Renewed assurance came from Nigeria’s Minister of Finance Kemi Adeosun that government would position SMEs sector to develop the nation’s economy. At an inaugural strategy retreat organized by the incoming board, management and development partners of Development Bank of Nigeria, DBN, in Abuja, Monday, February 27, 2017, in anticipation of the bank’s operating license from Central Bank of Nigeria, Adeosun said government would provide needed support for the financial institution.

SMEs account for 45 percent of Nigeria’s GDP.  Adeosun said 10 percent of SMEs in Nigeria accessed bank credit, compared to other countries such as Brazil 63 percent, Ghana 36 percent, China 30 percent, Kenya 24 percent and South Africa 21 percent.  With DBN strategically in place, Adeosun believed the problems obstructing the growth of SMEs sector would be tackled.

About 17 million micro, small and medium enterprises, MSMEs are spread across the country. In Nigeria’s rebased economy, SMEs contributed over 45 percent to its GDP, and employs above 66 percent of the country’s labour force.  Yet, SMEs in Nigeria had suffered years of neglect and under-funding.  The position of SMEs in the GDP signifies the importance of the sector in growing the economy.

Former President Goodluck Jonathan inaugurated Development Bank of Nigeria, DBN, in March 2015, with sole objective to revolutionize small businesses in Nigeria. DBN as articulated by Jonathan’s government would be private sector driven. It would alleviate financial constraints experienced by investors in small businesses, as well as, eliminate obstacles hindering growth in the sector, and their inability to generate needed jobs in the country.

The bank’s structure, by Jonathan’s government, had a start-up operational capital of about $1.5 billion, and expected to increase to $5 billion within 10 years.  The first five years of operation, DBN would disburse more than 200,000 new loans to SMEs with each SME creating an average of five new jobs.  Over one million direct jobs and several more indirect jobs were expected to be created.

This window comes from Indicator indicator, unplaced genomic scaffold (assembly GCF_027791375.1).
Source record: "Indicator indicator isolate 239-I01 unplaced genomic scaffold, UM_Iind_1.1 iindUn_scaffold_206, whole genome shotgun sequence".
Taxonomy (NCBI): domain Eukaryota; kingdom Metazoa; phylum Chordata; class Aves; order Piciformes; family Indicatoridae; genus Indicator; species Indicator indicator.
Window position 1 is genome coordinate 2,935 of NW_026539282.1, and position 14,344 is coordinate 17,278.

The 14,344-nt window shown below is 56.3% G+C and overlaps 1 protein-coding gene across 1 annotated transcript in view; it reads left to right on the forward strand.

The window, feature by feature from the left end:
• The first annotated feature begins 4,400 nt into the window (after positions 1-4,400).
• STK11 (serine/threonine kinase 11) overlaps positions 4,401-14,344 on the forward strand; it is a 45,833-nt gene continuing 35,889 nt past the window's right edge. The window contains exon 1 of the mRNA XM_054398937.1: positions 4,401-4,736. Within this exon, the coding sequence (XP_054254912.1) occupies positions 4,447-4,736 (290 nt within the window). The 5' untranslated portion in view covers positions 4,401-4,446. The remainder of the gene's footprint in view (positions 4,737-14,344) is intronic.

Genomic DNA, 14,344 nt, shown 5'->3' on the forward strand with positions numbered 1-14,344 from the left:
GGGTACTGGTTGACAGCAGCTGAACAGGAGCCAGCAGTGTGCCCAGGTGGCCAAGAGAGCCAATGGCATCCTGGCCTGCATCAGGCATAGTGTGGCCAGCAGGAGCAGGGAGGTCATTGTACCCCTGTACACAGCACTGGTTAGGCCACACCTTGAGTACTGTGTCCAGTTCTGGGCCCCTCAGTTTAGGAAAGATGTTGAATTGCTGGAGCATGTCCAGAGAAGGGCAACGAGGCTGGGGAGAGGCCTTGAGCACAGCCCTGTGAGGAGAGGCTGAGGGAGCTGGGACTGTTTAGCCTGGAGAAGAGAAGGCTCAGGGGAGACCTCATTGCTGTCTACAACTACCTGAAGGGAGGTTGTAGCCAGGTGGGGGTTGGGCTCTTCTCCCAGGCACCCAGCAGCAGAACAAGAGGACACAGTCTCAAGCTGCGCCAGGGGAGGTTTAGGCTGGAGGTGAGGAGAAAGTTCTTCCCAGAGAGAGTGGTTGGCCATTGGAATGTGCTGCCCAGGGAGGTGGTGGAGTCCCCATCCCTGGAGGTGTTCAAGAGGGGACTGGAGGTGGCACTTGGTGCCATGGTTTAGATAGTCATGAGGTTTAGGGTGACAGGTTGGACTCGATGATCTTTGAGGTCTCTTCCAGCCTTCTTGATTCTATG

DBN and its development partners would provide business training for projected over one million SMEs to enable them become more reliable and attractive for commercial banks lending.  The expectation was that the contribution of SMEs to Nigeria’s GDP would increase significantly from the present 45 percent, given the SMEs increased access to finance, access to quality financial education and access to markets.

The successful operations of DBN would be milestone in empowering more micro, small and medium enterprises across the country. Investors in this sector represent Nigerians with very strong entrepreneur spirit and vigorous work ethics that would impact positively on the country’s economy.

Development partners of DBN are African Development Bank, ADB, World bank, Agence Francaise de Development, afd, and KFW Entwicklungs Bank of Germany.  DBN’s operational success would be hinged on financial discipline and adoption of international best practices in its business operations. The participating partners and Nigerian government, and the private sector investors in the bank have onerous responsibilities to ensure the success of DBN.

DBD would lend to specialized institutions such as Bank of Industry, Bank of Agriculture and commercial banks for onward lending to SMEs.  It would provide medium to long term lending with duration of up to 10 years and moratorium period of up to 18 months.  This would give SMEs grace period before repayment begins, and allow SMEs investors to match loan terms with longer term investment circle.

DBN’s focus should be self-sufficient institution that should shy away from government subsidy, but source funds for its operations by leveraging on existing structure of the financial sector.  If DBN stays on course, it would stimulate needed growth in agriculture and manufacturing in SMEs which in turn would impact positively on the lives of Nigerians.